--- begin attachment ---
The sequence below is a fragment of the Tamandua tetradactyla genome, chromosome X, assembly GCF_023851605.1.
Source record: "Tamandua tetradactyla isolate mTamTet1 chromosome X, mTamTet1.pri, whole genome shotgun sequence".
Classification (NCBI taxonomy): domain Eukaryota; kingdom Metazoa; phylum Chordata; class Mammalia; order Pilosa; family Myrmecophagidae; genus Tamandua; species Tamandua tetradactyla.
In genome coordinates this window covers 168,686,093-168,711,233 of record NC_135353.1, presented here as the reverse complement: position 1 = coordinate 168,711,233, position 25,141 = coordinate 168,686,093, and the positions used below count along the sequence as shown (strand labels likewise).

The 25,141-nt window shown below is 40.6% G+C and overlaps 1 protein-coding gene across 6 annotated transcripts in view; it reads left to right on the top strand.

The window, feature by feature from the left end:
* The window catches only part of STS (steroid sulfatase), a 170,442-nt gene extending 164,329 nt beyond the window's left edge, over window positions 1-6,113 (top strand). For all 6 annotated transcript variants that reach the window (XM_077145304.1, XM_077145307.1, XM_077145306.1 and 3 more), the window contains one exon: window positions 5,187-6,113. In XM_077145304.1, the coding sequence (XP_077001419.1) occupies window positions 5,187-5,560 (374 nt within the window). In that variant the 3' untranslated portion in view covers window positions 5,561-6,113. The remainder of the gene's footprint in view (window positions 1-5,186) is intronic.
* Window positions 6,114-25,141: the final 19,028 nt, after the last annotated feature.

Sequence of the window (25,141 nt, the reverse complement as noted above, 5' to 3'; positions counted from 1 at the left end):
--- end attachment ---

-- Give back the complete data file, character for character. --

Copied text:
The sequence below is a fragment of the Tamandua tetradactyla genome, chromosome X, assembly GCF_023851605.1.
Source record: "Tamandua tetradactyla isolate mTamTet1 chromosome X, mTamTet1.pri, whole genome shotgun sequence".
Classification (NCBI taxonomy): domain Eukaryota; kingdom Metazoa; phylum Chordata; class Mammalia; order Pilosa; family Myrmecophagidae; genus Tamandua; species Tamandua tetradactyla.
In genome coordinates this window covers 168,686,093-168,711,233 of record NC_135353.1, presented here as the reverse complement: position 1 = coordinate 168,711,233, position 25,141 = coordinate 168,686,093, and the positions used below count along the sequence as shown (strand labels likewise).

The 25,141-nt window shown below is 40.6% G+C and overlaps 1 protein-coding gene across 6 annotated transcripts in view; it reads left to right on the top strand.

The window, feature by feature from the left end:
* The window catches only part of STS (steroid sulfatase), a 170,442-nt gene extending 164,329 nt beyond the window's left edge, over window positions 1-6,113 (top strand). For all 6 annotated transcript variants that reach the window (XM_077145304.1, XM_077145307.1, XM_077145306.1 and 3 more), the window contains one exon: window positions 5,187-6,113. In XM_077145304.1, the coding sequence (XP_077001419.1) occupies window positions 5,187-5,560 (374 nt within the window). In that variant the 3' untranslated portion in view covers window positions 5,561-6,113. The remainder of the gene's footprint in view (window positions 1-5,186) is intronic.
* Window positions 6,114-25,141: the final 19,028 nt, after the last annotated feature.

Sequence of the window (25,141 nt, the reverse complement as noted above, 5' to 3'; positions counted from 1 at the left end):